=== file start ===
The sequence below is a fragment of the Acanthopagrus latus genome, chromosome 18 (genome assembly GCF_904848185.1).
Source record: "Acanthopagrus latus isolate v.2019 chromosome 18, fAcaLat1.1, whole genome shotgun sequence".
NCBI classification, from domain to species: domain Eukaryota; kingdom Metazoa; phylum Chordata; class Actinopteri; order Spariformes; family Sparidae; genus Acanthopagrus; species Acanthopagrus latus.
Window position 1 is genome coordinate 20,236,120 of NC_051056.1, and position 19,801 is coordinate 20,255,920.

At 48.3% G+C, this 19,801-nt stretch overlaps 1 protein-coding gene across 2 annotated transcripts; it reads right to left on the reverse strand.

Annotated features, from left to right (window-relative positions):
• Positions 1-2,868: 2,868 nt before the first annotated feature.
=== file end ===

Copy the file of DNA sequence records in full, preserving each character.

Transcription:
The sequence below is a fragment of the Acanthopagrus latus genome, chromosome 18 (genome assembly GCF_904848185.1).
Source record: "Acanthopagrus latus isolate v.2019 chromosome 18, fAcaLat1.1, whole genome shotgun sequence".
NCBI classification, from domain to species: domain Eukaryota; kingdom Metazoa; phylum Chordata; class Actinopteri; order Spariformes; family Sparidae; genus Acanthopagrus; species Acanthopagrus latus.
Window position 1 is genome coordinate 20,236,120 of NC_051056.1, and position 19,801 is coordinate 20,255,920.

At 48.3% G+C, this 19,801-nt stretch overlaps 1 protein-coding gene across 2 annotated transcripts; it reads right to left on the reverse strand.

Annotated features, from left to right (window-relative positions):
• Positions 1-2,868: 2,868 nt before the first annotated feature.